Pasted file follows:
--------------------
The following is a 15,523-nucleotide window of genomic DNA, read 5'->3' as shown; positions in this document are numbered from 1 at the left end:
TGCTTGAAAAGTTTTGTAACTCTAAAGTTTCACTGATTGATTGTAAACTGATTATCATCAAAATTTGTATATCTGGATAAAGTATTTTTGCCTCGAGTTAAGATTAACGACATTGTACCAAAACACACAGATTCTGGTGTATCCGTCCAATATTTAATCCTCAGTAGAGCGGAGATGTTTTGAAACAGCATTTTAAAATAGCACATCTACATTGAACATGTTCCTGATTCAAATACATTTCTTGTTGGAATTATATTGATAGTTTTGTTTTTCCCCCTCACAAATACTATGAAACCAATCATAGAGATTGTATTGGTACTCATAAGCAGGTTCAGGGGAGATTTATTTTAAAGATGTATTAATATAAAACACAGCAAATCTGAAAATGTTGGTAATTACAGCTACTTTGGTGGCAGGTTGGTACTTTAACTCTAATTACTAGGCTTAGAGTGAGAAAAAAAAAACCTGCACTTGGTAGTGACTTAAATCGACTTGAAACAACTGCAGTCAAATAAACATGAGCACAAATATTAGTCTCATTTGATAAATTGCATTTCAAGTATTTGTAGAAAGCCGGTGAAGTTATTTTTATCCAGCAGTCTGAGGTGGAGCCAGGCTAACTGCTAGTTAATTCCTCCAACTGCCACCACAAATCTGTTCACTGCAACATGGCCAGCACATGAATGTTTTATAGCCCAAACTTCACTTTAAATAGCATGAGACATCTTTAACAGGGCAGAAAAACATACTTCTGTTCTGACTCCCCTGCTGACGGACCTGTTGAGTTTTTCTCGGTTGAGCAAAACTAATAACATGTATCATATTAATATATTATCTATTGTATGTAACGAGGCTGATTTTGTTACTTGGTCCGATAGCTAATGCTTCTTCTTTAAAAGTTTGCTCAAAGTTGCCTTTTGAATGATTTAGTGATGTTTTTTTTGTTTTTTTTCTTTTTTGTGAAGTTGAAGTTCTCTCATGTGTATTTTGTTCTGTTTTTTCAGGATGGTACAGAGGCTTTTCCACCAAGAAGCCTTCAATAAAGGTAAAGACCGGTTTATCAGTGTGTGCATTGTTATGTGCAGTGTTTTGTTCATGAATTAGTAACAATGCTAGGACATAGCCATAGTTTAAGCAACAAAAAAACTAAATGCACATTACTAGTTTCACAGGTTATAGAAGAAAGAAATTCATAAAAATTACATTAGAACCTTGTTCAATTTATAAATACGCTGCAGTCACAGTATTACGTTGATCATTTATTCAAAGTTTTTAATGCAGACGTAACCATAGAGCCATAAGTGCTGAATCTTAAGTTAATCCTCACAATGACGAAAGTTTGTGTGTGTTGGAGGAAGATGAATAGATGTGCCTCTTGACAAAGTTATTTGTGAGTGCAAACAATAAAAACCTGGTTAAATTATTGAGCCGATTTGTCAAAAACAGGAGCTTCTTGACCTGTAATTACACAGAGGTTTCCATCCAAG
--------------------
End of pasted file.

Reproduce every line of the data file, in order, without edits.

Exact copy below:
The following is a 15,523-nucleotide window of genomic DNA, read 5'->3' as shown; positions in this document are numbered from 1 at the left end:
TGCTTGAAAAGTTTTGTAACTCTAAAGTTTCACTGATTGATTGTAAACTGATTATCATCAAAATTTGTATATCTGGATAAAGTATTTTTGCCTCGAGTTAAGATTAACGACATTGTACCAAAACACACAGATTCTGGTGTATCCGTCCAATATTTAATCCTCAGTAGAGCGGAGATGTTTTGAAACAGCATTTTAAAATAGCACATCTACATTGAACATGTTCCTGATTCAAATACATTTCTTGTTGGAATTATATTGATAGTTTTGTTTTTCCCCCTCACAAATACTATGAAACCAATCATAGAGATTGTATTGGTACTCATAAGCAGGTTCAGGGGAGATTTATTTTAAAGATGTATTAATATAAAACACAGCAAATCTGAAAATGTTGGTAATTACAGCTACTTTGGTGGCAGGTTGGTACTTTAACTCTAATTACTAGGCTTAGAGTGAGAAAAAAAAAACCTGCACTTGGTAGTGACTTAAATCGACTTGAAACAACTGCAGTCAAATAAACATGAGCACAAATATTAGTCTCATTTGATAAATTGCATTTCAAGTATTTGTAGAAAGCCGGTGAAGTTATTTTTATCCAGCAGTCTGAGGTGGAGCCAGGCTAACTGCTAGTTAATTCCTCCAACTGCCACCACAAATCTGTTCACTGCAACATGGCCAGCACATGAATGTTTTATAGCCCAAACTTCACTTTAAATAGCATGAGACATCTTTAACAGGGCAGAAAAACATACTTCTGTTCTGACTCCCCTGCTGACGGACCTGTTGAGTTTTTCTCGGTTGAGCAAAACTAATAACATGTATCATATTAATATATTATCTATTGTATGTAACGAGGCTGATTTTGTTACTTGGTCCGATAGCTAATGCTTCTTCTTTAAAAGTTTGCTCAAAGTTGCCTTTTGAATGATTTAGTGATGTTTTTTTTGTTTTTTTTCTTTTTTGTGAAGTTGAAGTTCTCTCATGTGTATTTTGTTCTGTTTTTTCAGGATGGTACAGAGGCTTTTCCACCAAGAAGCCTTCAATAAAGGTAAAGACCGGTTTATCAGTGTGTGCATTGTTATGTGCAGTGTTTTGTTCATGAATTAGTAACAATGCTAGGACATAGCCATAGTTTAAGCAACAAAAAAACTAAATGCACATTACTAGTTTCACAGGTTATAGAAGAAAGAAATTCATAAAAATTACATTAGAACCTTGTTCAATTTATAAATACGCTGCAGTCACAGTATTACGTTGATCATTTATTCAAAGTTTTTAATGCAGACGTAACCATAGAGCCATAAGTGCTGAATCTTAAGTTAATCCTCACAATGACGAAAGTTTGTGTGTGTTGGAGGAAGATGAATAGATGTGCCTCTTGACAAAGTTATTTGTGAGTGCAAACAATAAAAACCTGGTTAAATTATTGAGCCGATTTGTCAAAAACAGGAGCTTCTTGACCTGTAATTACACAGAGGTTTCCATCCAAG